'DC Microgrid' Installed for Efficient Energy Use in Island
An industry-university research group started an operation test of a "system that supplies direct-current (DC) electricity using natural energy" in Nushima (island), Minamiawaji City, Hyogo Prefecture, Japan, in April 2014.
The group consists of researchers from Kobe University, the Hyogo Prefectural Institute of Technology, etc.
For the system, the group installed a DC microgrid (small-scale power grid) in a facility by using solar power generation and storage battery systems. It will try to reduce power demand through visualization of power being consumed at general households and demand response.
The solar power generation and storage battery systems were installed on three sites in Nushima. The output capacity of a solar power generation system and the capacity of a storage battery system are 18kW and 46kWh at Nushima Elementary School, 10kW and 23kWh at Nushima Sogo Center and 8kW and 23kWh at an apartment building for teachers.
DC electricity generated by the solar power generation system is stored in the storage battery system as it is and used for LED lamps, air conditioners, TVs and personal computers that can be powered by DC electricity. Alternating-current (AC) grid electricity is converted to DC electricity and used as auxiliary power.
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Depending on facility, DC and AC distribution boards are installed to be used for different electric appliances. At Nushima Elementary School, three units of a 20kWh mobile storage battery were deployed to be used for hybrid boats capable of running on electricity, electric carts, etc. By using DC solar electricity in house without converting it to AC electricity, conversion loss of the entire energy system is reduced.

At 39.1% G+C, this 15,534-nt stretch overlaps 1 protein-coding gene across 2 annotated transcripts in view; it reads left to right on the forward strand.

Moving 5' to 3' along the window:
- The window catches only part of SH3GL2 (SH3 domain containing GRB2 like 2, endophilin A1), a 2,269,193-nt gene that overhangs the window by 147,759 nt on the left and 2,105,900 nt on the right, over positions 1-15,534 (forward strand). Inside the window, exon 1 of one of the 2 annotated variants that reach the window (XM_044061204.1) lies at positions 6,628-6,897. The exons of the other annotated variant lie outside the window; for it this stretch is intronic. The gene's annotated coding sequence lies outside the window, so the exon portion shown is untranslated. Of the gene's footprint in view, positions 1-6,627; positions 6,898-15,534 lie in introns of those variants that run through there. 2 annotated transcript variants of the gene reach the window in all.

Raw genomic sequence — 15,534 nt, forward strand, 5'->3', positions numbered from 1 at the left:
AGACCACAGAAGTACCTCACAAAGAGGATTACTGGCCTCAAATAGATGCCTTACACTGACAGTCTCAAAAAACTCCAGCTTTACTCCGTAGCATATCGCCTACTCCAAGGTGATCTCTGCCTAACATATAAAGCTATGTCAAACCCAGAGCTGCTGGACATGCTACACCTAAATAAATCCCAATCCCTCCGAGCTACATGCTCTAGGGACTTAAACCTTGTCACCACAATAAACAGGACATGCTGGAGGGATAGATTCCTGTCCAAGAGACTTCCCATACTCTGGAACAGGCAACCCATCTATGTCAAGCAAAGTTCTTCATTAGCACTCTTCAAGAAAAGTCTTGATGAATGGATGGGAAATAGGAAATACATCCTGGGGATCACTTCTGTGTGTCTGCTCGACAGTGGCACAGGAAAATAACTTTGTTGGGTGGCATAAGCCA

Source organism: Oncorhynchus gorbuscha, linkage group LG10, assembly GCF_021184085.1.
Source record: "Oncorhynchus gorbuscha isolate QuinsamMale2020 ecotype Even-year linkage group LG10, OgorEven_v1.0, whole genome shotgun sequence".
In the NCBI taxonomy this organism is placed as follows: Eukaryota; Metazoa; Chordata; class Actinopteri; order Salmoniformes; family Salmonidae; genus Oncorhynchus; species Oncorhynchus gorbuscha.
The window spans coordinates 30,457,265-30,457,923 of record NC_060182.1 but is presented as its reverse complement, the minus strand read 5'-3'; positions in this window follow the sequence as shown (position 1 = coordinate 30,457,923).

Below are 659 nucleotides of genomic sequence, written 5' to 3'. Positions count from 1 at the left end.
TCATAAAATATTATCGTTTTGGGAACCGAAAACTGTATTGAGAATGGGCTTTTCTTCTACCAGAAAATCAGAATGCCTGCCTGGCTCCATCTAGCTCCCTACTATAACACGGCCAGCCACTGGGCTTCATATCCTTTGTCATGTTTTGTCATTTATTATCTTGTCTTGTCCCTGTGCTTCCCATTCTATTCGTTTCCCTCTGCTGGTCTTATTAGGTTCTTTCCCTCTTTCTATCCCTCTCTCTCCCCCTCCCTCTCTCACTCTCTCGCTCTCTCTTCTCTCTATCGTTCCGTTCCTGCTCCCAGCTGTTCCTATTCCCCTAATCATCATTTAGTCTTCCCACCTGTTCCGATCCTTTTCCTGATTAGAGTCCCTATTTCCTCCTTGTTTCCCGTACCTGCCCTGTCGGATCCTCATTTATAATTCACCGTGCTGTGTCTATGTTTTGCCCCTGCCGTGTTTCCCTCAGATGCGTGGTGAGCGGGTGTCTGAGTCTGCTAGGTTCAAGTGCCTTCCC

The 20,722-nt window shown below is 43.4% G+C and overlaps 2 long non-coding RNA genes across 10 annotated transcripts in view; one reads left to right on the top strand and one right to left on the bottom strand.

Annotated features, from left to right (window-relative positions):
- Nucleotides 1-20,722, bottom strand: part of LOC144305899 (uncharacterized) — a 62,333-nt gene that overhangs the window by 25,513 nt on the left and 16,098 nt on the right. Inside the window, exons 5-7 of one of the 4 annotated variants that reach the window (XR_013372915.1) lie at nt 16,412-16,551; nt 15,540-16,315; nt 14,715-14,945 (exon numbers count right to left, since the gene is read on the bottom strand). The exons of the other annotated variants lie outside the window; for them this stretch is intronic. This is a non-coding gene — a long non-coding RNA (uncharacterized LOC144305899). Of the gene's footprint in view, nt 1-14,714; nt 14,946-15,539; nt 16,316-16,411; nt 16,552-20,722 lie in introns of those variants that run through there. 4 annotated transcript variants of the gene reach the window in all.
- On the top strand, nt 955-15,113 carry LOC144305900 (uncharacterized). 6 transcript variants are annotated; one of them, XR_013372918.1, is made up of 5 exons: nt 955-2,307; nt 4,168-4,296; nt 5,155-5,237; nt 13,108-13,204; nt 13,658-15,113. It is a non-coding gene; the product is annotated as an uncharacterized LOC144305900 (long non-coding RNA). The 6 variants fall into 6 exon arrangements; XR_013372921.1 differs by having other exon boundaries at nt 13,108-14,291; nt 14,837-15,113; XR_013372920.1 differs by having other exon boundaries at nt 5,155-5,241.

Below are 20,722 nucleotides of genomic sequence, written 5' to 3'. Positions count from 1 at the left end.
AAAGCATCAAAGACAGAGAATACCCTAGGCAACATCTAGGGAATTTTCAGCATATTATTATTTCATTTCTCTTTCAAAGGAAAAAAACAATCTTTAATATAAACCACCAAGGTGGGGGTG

Moreover, the research group installed a smart meter at about 50 residential houses in the island and gave out a tablet computer to each house to test demand response. Data on power consumption stored in the smart meter is displayed on the screen of the tablet in the aim of raising awareness of energy saving. Also, with pseudo TOU (time-of-use) rates using points, the group will try to reduce demand and adjust demand-and-supply balance.
The project was selected as the "Technology Development/Verification Research Project for Global Warming Prevention" of Japan's Ministry of the Environment in March 2012. It will end in January 2015. The cost of the project is expected to be about ¥550 million (approx US$5.39 million).
In addition to Kobe University and the Hyogo Prefectural Institute of Technology, the project is participated by Ritsumeikan University, Osaka City University, Sanyo Electric Co Ltd, Nakanishi Metal Works Co Ltd, Kei Communication Technology Inc, Sansha Electric Manufacturing Co Ltd and Fuji Electric Co Ltd.